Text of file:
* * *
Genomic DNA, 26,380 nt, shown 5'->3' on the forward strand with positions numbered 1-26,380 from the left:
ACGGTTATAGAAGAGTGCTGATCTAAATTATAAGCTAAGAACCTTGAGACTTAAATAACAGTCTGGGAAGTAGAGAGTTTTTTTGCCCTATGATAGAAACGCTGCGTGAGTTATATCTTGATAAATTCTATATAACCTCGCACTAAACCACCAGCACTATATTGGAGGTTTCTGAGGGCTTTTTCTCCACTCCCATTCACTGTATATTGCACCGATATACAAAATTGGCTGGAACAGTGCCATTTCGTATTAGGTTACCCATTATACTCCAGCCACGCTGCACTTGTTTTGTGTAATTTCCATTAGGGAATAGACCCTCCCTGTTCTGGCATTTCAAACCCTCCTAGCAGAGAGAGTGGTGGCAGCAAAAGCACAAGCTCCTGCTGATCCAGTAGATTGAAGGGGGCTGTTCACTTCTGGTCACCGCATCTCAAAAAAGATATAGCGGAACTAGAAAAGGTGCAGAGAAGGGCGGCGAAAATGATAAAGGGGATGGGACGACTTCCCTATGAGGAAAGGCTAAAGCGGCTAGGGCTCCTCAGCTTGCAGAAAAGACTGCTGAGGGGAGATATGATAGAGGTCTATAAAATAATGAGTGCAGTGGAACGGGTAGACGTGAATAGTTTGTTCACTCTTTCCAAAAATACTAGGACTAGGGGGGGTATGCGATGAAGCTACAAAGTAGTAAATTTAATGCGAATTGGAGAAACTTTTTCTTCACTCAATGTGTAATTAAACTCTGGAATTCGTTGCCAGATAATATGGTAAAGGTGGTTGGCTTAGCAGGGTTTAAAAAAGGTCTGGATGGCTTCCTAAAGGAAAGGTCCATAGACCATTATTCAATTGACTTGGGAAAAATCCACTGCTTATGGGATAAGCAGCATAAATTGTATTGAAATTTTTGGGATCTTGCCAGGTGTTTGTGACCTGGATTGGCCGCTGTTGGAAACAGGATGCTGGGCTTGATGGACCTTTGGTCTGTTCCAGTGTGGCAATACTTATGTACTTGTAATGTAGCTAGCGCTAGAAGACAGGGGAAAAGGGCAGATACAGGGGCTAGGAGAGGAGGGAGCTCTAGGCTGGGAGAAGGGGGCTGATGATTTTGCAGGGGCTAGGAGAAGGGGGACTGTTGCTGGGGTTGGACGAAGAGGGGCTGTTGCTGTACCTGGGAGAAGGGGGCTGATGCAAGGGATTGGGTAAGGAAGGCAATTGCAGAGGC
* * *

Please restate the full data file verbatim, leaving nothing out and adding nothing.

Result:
Genomic DNA, 26,380 nt, shown 5'->3' on the forward strand with positions numbered 1-26,380 from the left:
ACGGTTATAGAAGAGTGCTGATCTAAATTATAAGCTAAGAACCTTGAGACTTAAATAACAGTCTGGGAAGTAGAGAGTTTTTTTGCCCTATGATAGAAACGCTGCGTGAGTTATATCTTGATAAATTCTATATAACCTCGCACTAAACCACCAGCACTATATTGGAGGTTTCTGAGGGCTTTTTCTCCACTCCCATTCACTGTATATTGCACCGATATACAAAATTGGCTGGAACAGTGCCATTTCGTATTAGGTTACCCATTATACTCCAGCCACGCTGCACTTGTTTTGTGTAATTTCCATTAGGGAATAGACCCTCCCTGTTCTGGCATTTCAAACCCTCCTAGCAGAGAGAGTGGTGGCAGCAAAAGCACAAGCTCCTGCTGATCCAGTAGATTGAAGGGGGCTGTTCACTTCTGGTCACCGCATCTCAAAAAAGATATAGCGGAACTAGAAAAGGTGCAGAGAAGGGCGGCGAAAATGATAAAGGGGATGGGACGACTTCCCTATGAGGAAAGGCTAAAGCGGCTAGGGCTCCTCAGCTTGCAGAAAAGACTGCTGAGGGGAGATATGATAGAGGTCTATAAAATAATGAGTGCAGTGGAACGGGTAGACGTGAATAGTTTGTTCACTCTTTCCAAAAATACTAGGACTAGGGGGGGTATGCGATGAAGCTACAAAGTAGTAAATTTAATGCGAATTGGAGAAACTTTTTCTTCACTCAATGTGTAATTAAACTCTGGAATTCGTTGCCAGATAATATGGTAAAGGTGGTTGGCTTAGCAGGGTTTAAAAAAGGTCTGGATGGCTTCCTAAAGGAAAGGTCCATAGACCATTATTCAATTGACTTGGGAAAAATCCACTGCTTATGGGATAAGCAGCATAAATTGTATTGAAATTTTTGGGATCTTGCCAGGTGTTTGTGACCTGGATTGGCCGCTGTTGGAAACAGGATGCTGGGCTTGATGGACCTTTGGTCTGTTCCAGTGTGGCAATACTTATGTACTTGTAATGTAGCTAGCGCTAGAAGACAGGGGAAAAGGGCAGATACAGGGGCTAGGAGAGGAGGGAGCTCTAGGCTGGGAGAAGGGGGCTGATGATTTTGCAGGGGCTAGGAGAAGGGGGACTGTTGCTGGGGTTGGACGAAGAGGGGCTGTTGCTGTACCTGGGAGAAGGGGGCTGATGCAAGGGATTGGGTAAGGAAGGCAATTGCAGAGGC